This page explains modelling of inverted leases that can be used for financing solar projects with investment tax credit in the U.S. The inverted lease seems counter intuitive were financier — the tax investor — makes payments to the developer/sponsor and not the other way around. But when you do this, you can do two things. First, the tax law allows you to transfer the ITC to the tax investor. Second, the tax investor can make a big payment to the sponsor/developer that covers the transfer of the ITC meaning that the developer gets paid for the ITC. As with other pages that become very arcane and confusing, I try and explain this inverted lease with a simple example. I start with a regular lease so you can see how rental payments should be structured. First, understand that a key difference between leases and loans is that leases involve tax depreciation. If there was no tax depreciation transfer to the lessor (like the lender or the tax equity), then the lessor would be just like a lender. Second, in order to try and understand an inverted lease, I begin with a more standard prepayment lease of the entire project.
Prepayment Lease – Entire Project
For a prepayment lease, the tax equity is a lessor (lendor or tax investor) who buys the entire project from the developer. The lessor then owns the asset and can use all of the tax benefits. This was used to sell and leaseback nuclear plants. When, the lessor develops a rent payment it should include the value it receives as tax benefits in the effective rental payment. The developer pays some of the rentals up-front using the proceeds from the sale. This is like paying off debt to reduce future payments. The lease payments can then be structured so that cash flows are sufficient to repay the rental payments.
The problem with this structure is that the original developer of the project does not have any ownership in the asset. In theory, when the asset is sold, it is at the fair market value and can be expensive. This is the problem with the developer not having ownership of the project. If the rental payments are high the sponsor may not have an incentive.
This is a standard lease. You can begin by using the PMT formula to find a flat payment that re-pays a loan. Then you can add the tax benefits to the lessor and re-compute the lease payment. You can also compute the IRR to the developer by assuming that the developer makes the initial payment during construction. To illustrate the standard lease, you can start with the cash flows and the computation of the net present value of cash flow. The value of the tax benefits will be part of the the lease payment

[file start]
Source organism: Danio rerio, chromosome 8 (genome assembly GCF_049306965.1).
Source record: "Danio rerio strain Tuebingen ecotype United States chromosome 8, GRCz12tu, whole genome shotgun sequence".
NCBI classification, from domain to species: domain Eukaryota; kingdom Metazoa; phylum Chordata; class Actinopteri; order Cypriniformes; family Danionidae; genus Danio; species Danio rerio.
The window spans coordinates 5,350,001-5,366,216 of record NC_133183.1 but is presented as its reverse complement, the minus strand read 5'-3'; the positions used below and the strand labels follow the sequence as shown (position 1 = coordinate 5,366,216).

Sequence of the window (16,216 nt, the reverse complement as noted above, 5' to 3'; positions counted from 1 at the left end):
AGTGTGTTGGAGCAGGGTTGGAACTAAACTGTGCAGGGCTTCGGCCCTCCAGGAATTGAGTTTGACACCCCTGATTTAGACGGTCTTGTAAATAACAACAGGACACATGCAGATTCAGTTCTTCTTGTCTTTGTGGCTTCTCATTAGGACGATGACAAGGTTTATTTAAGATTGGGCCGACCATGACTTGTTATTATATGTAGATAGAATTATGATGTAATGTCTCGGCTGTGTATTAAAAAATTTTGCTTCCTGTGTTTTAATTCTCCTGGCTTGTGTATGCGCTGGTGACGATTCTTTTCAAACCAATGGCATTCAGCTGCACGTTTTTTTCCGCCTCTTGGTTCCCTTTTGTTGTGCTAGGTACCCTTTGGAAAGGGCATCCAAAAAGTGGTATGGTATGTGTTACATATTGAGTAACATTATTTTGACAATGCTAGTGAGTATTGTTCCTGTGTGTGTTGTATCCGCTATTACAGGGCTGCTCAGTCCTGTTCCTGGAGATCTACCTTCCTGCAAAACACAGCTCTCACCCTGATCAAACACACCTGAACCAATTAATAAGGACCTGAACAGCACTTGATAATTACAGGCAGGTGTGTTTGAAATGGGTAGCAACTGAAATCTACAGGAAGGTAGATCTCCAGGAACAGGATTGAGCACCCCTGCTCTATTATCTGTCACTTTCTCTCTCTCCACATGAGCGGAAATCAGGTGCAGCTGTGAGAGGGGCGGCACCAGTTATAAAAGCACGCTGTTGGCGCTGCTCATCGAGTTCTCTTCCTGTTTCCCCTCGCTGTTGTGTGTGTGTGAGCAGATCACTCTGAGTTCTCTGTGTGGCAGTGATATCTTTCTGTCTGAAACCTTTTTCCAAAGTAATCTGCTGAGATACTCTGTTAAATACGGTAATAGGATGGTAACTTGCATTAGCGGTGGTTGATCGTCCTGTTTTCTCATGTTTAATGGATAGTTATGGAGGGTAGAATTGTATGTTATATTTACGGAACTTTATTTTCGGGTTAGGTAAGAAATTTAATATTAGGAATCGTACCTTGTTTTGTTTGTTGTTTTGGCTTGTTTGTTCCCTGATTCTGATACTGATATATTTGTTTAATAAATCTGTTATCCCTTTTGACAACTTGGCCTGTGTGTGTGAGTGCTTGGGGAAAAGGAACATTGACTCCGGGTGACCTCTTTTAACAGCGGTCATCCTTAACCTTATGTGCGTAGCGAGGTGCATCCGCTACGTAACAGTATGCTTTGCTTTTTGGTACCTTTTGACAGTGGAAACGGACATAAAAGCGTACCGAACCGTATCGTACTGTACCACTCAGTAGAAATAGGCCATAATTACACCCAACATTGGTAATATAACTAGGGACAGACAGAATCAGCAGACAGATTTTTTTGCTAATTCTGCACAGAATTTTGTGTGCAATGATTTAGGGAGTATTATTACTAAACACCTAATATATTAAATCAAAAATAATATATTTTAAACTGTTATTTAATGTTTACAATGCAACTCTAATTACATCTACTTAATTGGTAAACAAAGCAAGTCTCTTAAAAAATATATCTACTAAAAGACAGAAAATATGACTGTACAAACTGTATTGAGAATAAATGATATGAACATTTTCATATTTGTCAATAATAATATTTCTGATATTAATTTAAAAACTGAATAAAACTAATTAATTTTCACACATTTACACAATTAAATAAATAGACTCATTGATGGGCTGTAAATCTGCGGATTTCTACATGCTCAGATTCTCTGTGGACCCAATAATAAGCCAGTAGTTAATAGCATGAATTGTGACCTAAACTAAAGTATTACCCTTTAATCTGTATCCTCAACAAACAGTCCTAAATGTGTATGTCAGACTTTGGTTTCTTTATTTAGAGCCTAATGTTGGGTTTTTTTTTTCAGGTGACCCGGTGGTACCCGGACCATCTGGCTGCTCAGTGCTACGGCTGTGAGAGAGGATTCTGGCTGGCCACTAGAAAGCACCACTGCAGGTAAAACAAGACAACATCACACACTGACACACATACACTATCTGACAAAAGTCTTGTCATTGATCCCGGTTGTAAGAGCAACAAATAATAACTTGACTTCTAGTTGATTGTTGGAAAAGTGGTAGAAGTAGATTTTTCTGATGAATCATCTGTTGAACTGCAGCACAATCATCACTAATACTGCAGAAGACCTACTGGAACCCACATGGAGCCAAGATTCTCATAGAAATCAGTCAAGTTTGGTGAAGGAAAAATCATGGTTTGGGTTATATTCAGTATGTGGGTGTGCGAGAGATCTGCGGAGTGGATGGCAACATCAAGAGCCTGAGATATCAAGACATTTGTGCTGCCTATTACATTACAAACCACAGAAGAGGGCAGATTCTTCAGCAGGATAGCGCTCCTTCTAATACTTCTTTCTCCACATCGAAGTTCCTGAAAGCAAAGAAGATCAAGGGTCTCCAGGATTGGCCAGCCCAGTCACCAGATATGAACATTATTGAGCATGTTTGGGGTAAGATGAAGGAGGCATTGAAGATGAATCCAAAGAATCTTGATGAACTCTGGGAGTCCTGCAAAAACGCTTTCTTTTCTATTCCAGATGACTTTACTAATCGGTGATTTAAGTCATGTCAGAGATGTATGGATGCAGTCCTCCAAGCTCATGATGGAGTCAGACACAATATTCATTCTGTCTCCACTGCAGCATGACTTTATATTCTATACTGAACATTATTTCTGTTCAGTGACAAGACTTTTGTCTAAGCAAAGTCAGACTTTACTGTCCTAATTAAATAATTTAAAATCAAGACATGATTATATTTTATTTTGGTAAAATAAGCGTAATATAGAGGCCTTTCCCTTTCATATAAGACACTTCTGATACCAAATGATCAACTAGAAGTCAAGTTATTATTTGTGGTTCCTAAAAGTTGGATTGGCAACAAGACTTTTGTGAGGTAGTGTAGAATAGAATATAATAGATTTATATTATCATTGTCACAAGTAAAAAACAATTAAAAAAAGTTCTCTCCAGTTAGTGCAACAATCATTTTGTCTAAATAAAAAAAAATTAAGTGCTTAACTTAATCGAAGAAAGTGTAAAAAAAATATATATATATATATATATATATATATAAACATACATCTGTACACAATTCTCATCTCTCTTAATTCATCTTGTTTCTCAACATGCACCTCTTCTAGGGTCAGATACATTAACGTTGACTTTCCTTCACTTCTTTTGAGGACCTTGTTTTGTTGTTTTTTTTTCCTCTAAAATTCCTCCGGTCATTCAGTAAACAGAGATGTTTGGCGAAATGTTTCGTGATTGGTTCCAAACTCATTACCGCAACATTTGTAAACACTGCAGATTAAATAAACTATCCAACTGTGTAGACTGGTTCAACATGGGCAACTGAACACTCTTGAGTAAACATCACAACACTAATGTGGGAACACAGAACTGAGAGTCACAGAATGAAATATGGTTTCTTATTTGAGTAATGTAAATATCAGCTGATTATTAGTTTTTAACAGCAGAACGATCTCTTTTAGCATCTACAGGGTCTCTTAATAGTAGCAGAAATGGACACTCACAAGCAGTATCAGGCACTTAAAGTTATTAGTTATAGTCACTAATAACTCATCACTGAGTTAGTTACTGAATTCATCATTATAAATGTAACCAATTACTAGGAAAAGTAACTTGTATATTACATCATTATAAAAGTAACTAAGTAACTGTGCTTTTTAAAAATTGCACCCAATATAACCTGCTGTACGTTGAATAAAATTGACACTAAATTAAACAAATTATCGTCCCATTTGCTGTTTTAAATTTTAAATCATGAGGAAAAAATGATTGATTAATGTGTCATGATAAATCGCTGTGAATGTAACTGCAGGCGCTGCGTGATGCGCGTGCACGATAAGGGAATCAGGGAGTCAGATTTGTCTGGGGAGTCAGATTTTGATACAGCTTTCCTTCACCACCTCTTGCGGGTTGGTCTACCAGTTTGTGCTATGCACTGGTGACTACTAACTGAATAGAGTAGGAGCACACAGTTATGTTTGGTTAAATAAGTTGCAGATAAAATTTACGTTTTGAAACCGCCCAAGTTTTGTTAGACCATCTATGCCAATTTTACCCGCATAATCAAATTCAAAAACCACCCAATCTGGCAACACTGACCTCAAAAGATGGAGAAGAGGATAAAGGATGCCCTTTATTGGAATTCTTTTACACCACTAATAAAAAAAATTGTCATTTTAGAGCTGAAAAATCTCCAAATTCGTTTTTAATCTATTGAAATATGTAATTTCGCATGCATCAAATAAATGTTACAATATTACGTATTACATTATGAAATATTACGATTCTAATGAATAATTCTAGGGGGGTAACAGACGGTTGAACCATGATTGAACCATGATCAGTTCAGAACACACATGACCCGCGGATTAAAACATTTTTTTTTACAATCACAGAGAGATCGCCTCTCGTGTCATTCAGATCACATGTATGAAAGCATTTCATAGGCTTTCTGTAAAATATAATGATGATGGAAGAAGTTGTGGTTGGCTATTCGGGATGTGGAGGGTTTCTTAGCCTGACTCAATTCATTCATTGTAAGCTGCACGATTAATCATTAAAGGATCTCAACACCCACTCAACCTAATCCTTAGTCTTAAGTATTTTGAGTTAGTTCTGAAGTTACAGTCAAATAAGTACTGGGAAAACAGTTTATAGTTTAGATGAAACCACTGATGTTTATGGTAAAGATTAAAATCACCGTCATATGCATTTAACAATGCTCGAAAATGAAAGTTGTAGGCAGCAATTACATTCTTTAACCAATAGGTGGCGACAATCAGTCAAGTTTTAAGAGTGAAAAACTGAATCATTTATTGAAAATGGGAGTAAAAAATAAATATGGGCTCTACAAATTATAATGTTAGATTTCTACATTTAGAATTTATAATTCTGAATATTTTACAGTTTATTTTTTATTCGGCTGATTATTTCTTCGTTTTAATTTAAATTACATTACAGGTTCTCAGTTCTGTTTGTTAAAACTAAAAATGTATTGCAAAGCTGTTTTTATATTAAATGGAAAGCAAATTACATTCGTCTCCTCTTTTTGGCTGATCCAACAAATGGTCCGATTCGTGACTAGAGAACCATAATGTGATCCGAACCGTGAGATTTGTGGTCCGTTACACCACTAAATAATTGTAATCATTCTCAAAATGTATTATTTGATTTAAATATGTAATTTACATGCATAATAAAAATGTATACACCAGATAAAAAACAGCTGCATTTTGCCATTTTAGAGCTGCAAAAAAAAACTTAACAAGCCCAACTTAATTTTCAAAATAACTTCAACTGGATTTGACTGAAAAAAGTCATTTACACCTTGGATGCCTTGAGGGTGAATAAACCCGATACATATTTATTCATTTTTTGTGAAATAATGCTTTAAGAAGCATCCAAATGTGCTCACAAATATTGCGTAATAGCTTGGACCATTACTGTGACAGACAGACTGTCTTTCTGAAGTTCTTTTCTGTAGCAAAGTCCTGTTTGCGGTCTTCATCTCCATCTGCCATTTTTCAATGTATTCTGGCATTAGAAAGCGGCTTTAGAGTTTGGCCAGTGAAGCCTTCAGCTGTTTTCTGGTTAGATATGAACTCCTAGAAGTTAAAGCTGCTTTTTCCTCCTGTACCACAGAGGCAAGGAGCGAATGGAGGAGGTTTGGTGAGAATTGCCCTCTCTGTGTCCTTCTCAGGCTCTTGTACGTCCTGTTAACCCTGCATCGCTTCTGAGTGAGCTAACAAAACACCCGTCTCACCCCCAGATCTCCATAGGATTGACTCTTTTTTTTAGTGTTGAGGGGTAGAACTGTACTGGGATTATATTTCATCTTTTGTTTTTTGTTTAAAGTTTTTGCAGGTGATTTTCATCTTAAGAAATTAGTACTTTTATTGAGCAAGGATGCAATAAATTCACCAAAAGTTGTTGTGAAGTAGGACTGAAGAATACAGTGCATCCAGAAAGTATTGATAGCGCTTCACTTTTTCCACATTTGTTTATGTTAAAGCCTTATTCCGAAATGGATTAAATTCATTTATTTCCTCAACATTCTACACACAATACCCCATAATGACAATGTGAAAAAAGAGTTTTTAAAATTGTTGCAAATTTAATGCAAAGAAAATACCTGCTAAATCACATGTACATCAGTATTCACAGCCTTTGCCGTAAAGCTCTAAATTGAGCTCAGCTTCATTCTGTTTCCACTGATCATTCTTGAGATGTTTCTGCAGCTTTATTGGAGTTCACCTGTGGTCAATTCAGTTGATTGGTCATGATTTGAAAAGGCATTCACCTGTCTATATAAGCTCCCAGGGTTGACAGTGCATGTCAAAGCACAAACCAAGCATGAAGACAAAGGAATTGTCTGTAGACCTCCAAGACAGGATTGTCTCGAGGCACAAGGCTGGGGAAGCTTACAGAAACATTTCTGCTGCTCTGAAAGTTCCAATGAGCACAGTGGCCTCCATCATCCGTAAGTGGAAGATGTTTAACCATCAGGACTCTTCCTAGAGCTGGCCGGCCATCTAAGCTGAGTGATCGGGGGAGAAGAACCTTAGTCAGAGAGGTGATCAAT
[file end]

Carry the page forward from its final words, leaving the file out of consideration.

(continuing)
Once you have made the initial calculations, you can compute some lease payments. If you were to compute a simple loan without considering the tax benefits and make it into a lease payment, it may be the case that the lease payment is higher than the cash flow. In the first case I use an interest rate of 4.5% and the payment is more than the cash flow. This case with the lease rate without considering taxes or residual value, the lease rate is 93.
Even though the lessor is much like a lender, they would probably not be generous enough to give you an interest rate of 4.5%. If the interest rate increases to 7%, the lease payment increases to 109 as shown in the screenshot below.
These simple examples did not account for residual value or the tax benefits that are retained by the lessor. When you include these, you can make a little goal seek to compute the level payment that will give you a lease payment. If you do not assume an up front payment by the developer (now the lessee), then the payment is lower. With the 15 year assumption and no residual value, the lease rate is 64.43 as shown in the screenshot below.
In this case the rental rate is higher than the cash flow. If you assume increasing cash flow from something like merchant cash flows, then the deficit in cash flow is worse. Think about it. Then the original developer does not have an incentive to operate the asset. He just wants to take his money an run away. Further, by assuming that the developer sells the asset at cost, he does not make any money.
Now assume increasing cash flow that leads to a somewhat lower IRR of 3%. You can also assume a valuation with a high discount rate. Then the deficit in cash flow is more even if you assume a residual value. You can see that in this case the initial cash flow is only 30